In the wake of a woman blowing herself up in Istanbul (see previous post) and the events in Paris. I thought a lot about the words ‘safety’ and ‘security’ a lot. The response to attacks like these is very much standard at this point: Increasing police presence; heavily armed personnel and vehicles at every corner; and perhaps even helicopters flying overhead. This certainly seemed like what happened in Istanbul. However, I am not sure I felt any safer with the increased presence of police. If anything, I felt less secure. For a few days after the Istanbul attack, Taksim and other streets were not as busy as they typically are, and that contributed to the feeling (or lack thereof) of safety.
In Istanbul it did not look natural to have heavily armored cars around every corner, but things have not been ’natural’ lately as Turks report to me. There is a sense Turkey very much is a different place from what it used to be in 2011 and 2012. I spoke to a lot of people I encountered in around the town, in coffee shops, mosques, and marketplaces. They seemed to paint a picture of a Turkey that has been trying to define what it wants to be for a few years. Every time it makes a decision, the circumstances change and Turkey has to go on another self-discovery journey.
Prior to the financial crash, Turkey was trying to join the EU but has faced setback after setback. In the aftermath of the financial crisis and the unraveling of Greek, Italian and Spanish economies, it seemed that the stalling of the talks was a blessing in disguise. With the euro declining in value, joining will probably bring more bad than good, and with talks of a Greek exit from the EU, Turkey was not too eager to enter the EU. After the government used excessive force in dispersing protests in Istanbul, Europeans found another thing to dislike about Turkey and stall its potential entry into the EU.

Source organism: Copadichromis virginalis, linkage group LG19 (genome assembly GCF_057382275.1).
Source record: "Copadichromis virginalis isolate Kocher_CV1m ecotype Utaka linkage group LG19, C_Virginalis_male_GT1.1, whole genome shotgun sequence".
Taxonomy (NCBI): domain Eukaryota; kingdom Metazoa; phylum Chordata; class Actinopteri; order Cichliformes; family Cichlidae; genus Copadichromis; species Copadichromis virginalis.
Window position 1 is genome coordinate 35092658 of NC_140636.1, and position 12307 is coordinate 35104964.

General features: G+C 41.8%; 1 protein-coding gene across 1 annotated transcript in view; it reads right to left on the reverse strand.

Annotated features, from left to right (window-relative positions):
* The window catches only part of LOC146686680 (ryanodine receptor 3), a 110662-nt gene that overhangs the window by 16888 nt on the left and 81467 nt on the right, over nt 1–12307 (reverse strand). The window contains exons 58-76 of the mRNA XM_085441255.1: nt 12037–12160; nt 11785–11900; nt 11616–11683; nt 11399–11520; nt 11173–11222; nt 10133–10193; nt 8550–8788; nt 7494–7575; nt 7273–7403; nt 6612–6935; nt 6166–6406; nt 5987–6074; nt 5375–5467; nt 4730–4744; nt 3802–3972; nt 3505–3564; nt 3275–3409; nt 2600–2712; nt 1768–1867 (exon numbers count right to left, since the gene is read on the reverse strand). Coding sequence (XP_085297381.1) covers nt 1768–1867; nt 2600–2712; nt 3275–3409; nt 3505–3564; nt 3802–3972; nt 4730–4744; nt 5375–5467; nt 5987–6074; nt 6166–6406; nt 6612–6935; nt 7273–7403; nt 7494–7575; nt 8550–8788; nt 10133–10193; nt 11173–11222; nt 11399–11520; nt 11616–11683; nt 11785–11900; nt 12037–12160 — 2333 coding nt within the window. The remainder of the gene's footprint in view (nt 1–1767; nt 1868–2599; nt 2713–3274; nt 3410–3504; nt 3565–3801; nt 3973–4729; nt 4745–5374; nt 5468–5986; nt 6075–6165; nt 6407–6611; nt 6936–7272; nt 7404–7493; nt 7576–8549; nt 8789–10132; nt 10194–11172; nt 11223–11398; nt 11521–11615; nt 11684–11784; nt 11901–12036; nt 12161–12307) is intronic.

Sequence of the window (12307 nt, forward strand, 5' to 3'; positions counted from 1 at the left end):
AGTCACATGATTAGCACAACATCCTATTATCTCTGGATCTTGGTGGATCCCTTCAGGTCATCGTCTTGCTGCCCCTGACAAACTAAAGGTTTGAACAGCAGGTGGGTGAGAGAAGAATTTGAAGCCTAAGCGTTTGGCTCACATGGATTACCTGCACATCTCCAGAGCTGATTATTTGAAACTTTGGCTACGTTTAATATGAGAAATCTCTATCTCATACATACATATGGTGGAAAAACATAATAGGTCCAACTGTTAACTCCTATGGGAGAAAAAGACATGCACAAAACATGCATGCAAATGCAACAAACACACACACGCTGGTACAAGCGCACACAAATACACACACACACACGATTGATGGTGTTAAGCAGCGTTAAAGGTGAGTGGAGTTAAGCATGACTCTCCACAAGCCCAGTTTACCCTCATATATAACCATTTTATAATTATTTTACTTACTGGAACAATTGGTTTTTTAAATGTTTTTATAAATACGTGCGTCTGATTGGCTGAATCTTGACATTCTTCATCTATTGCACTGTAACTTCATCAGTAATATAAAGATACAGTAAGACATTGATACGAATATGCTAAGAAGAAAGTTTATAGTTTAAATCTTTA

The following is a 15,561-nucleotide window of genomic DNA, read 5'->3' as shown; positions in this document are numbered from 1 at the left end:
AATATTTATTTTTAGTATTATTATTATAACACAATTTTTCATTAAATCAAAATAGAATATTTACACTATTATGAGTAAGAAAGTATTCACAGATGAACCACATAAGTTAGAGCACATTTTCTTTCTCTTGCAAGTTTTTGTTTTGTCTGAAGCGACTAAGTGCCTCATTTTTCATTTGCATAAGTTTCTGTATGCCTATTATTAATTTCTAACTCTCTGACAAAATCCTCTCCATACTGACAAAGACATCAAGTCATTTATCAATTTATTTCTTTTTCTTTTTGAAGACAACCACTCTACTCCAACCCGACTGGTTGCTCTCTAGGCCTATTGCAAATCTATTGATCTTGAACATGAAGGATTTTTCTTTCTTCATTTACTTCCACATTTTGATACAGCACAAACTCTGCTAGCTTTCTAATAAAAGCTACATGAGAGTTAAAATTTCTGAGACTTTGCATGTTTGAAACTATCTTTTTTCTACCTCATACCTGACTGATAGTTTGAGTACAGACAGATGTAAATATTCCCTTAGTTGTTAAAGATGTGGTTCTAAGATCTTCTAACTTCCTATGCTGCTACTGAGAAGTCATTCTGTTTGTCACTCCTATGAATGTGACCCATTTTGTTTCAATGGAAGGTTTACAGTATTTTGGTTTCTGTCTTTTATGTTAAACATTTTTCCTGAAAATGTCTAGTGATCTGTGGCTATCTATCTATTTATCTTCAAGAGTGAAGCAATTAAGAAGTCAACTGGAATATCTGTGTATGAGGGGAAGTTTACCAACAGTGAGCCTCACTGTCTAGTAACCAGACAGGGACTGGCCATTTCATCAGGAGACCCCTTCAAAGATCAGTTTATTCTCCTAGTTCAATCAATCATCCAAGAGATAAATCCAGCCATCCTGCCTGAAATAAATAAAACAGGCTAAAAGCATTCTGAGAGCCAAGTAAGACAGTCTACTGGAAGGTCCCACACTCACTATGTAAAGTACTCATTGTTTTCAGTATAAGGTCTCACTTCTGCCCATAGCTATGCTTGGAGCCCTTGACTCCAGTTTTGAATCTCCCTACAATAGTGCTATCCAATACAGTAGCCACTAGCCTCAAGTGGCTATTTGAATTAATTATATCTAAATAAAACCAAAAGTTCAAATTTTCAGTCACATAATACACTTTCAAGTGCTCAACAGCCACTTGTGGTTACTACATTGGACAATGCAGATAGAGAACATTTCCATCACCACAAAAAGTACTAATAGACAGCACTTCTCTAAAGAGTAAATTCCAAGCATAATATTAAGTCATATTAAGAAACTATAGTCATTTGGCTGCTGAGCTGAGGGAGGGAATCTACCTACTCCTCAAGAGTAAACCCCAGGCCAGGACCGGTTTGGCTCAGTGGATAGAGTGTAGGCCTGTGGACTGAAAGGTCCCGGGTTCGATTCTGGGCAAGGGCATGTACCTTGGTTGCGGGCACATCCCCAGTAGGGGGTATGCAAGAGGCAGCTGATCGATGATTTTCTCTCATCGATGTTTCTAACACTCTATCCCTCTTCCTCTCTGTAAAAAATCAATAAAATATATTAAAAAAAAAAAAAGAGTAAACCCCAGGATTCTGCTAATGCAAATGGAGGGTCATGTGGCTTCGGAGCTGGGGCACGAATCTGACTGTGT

All this back and forth between the EU and Turkey have put Turks in a delicate position. They sometimes find themselves readying to be more European as the prospect of entering the EU becomes more believable, only to go back to their natural states when the potential fades away.
Further, Turkey has seen the rise of Recep Tayyip Erdogan, a strong but controversial political figure in Middle East politics. The Islamist party leader has been at the helm of Turkish politics for more than a decade. A leading figure in an Islamist party does not strike one as very Turkish. Of all Middle Eastern Muslim countries, Turkey is by far the most liberal. Its people feel that way, too. I have spoken to a lot of Turks, and a lot of outsiders who have studied Turkey and other Middle Eastern countries, and my puzzlement was shared. Turks seem to have reconciled themselves with Erdogan because he so far has delivered on key economic promises, and leapfrogged Turkey into being a regional manufacturing hub. However, his Islamists policies have not necessarily gone well with his constituents, as the Gezi Park protests showed. Turks constantly have to explain away why they continue to vote for an Islamist despite their secularity, another identity question they themselves ask.
Erdogan is by no means an embattled leader. His reign is safe so far. However, he is coming under increasing pressure due to Turkey’s central role in the Syria conflict. Turkey is a country to watch in 2015 as developments in Syria and Iraq will certainly have ramifications on Istanbul.